oil marblin for blog
My first attempts at marbling using oil-based marbling inks

However, when marbling was developed in Persia and Turkey the water bath was thickened with a ‘size’ to make water-soluble inks float on the surface rather than sink. There are three main components to get right; the paper, the inks and the bath. The paper needs to be thin enough to flex when lowered into the bath as this will help the pattern stay even. It also really helps to coat the paper in an alum solution to help pick up the colour. Traditionally inks were mixed with varying amounts of ox gall to ‘control the speed at which they spread when dropped on to the size’[3]. I however, am cheating and using acrylic paint instead which seems a good compromise for a mid-level marbler. These need to be watered down so they can be dropped with a pipette. I am also cheating with the bath which is commonly a carragheen/borax mix[4] or methyl cellulose and ammonia. Methyl cellulose is often used in conservation and is easy for me to find but I’m leaving out the ammonia (I don’t have any lying about and it smells.) I found a cream like consistency prevented the pigment from sinking but let the combs move freely. Now we are ready to begin.

I poured the methyl cellulose into a shallow baking tray (although a white tray would have made the paints more visible.) You then drop the colours into the bath and comb through a pattern as demonstrated by Steve Pittelkow on ibookbinding. There are also many videos of this on youtube and the Washington University Library website has great examples.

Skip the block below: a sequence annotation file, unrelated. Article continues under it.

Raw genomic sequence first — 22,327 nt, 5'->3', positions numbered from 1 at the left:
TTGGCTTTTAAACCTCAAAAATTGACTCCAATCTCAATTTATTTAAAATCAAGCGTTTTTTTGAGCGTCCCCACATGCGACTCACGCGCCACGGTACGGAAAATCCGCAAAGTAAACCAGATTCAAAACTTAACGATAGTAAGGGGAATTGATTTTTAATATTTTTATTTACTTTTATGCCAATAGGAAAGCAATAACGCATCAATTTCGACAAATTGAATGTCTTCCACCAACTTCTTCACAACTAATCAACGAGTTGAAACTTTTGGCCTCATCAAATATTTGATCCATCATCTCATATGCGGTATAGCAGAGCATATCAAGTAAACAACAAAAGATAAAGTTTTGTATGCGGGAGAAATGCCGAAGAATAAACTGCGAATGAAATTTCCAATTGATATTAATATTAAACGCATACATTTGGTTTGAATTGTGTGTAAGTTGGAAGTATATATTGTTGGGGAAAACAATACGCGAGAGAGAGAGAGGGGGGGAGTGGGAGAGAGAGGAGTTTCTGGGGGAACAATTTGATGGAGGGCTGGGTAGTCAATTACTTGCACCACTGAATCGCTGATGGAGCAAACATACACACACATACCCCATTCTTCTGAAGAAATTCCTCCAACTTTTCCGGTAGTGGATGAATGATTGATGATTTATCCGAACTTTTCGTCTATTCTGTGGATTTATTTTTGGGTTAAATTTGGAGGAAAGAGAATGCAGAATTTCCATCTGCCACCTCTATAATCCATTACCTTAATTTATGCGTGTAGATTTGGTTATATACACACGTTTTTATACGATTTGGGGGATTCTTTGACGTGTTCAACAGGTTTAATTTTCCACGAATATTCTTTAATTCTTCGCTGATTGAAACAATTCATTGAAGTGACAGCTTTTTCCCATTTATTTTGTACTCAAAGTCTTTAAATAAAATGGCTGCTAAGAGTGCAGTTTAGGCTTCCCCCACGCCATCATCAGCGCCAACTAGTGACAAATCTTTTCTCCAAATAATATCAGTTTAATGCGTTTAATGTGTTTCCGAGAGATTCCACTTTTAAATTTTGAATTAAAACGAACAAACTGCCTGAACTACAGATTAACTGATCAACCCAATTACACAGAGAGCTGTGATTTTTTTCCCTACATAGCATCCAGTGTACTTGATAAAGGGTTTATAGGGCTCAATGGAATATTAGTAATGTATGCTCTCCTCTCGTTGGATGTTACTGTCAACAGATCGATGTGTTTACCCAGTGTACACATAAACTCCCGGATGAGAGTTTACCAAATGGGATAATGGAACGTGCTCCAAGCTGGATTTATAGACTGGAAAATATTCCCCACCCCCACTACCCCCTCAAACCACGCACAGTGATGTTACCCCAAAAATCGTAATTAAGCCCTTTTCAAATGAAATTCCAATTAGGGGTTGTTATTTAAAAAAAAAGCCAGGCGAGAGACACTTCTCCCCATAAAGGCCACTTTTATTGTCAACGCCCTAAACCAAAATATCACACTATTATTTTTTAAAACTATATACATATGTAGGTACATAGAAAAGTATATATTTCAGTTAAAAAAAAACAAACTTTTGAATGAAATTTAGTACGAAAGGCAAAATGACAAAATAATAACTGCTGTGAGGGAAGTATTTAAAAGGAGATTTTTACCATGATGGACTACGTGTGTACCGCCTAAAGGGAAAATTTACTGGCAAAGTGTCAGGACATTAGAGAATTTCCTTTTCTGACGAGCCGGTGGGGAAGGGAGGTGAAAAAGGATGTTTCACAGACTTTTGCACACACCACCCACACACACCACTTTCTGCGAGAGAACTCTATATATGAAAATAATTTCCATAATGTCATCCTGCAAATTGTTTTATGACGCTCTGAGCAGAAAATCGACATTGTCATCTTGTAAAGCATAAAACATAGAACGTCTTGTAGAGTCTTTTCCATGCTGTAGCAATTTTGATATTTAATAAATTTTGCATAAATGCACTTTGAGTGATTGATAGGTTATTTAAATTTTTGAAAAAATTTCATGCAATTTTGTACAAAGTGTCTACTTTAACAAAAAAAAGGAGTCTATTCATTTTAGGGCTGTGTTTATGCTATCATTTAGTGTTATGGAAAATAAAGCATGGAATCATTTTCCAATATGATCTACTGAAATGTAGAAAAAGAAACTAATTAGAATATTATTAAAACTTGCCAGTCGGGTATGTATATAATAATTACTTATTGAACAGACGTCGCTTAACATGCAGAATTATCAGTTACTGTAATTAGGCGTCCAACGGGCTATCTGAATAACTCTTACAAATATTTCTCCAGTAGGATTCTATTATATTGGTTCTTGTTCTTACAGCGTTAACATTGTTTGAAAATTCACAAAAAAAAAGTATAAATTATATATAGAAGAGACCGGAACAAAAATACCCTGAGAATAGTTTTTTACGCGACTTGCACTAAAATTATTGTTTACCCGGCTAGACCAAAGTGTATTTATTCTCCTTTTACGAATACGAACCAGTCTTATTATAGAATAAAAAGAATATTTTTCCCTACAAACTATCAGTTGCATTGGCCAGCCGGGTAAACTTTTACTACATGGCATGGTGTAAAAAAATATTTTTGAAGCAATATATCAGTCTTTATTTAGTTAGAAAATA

marbling for blog
From left: snail pattern marbled paper from the Russell Library, my attempts at snail, feather and combed marbled paper and finally combed marble paper from the Russell.

I should warn you that this can become quite addictive. I have had to stop myself on many occasions from ‘just making up one more bath’ to see the effect a different consistency would have. I have only dipped my toe in and it would take many more marbled papers to become proficient. Luckily however, you don’t have to perfect an exact peacock design to create something beautiful.

decorated paper marbled wrong

Images of original books from the Russell Library are reproduced by permission of the Librarian, Maynooth University, from the collections of St Patrick’s College, Maynooth.

[1] P6 Wolfe, R.J., Marbled Paper: Its History, Techniques and Patterns (Philadelphia, 1990).

[2] P43 Wolfe, R.J., Marbled Paper: Its History, Techniques and Patterns (Philadelphia, 1990).

[3] P38 Miura, E., The Art of Marbled Paper: Marbled Patterns and How to Make Them (Hong Kong, 1990).

[4] P38 Miura, E., The Art of Marbled Paper: Marbled Patterns and How to Make Them (Hong Kong, 1990).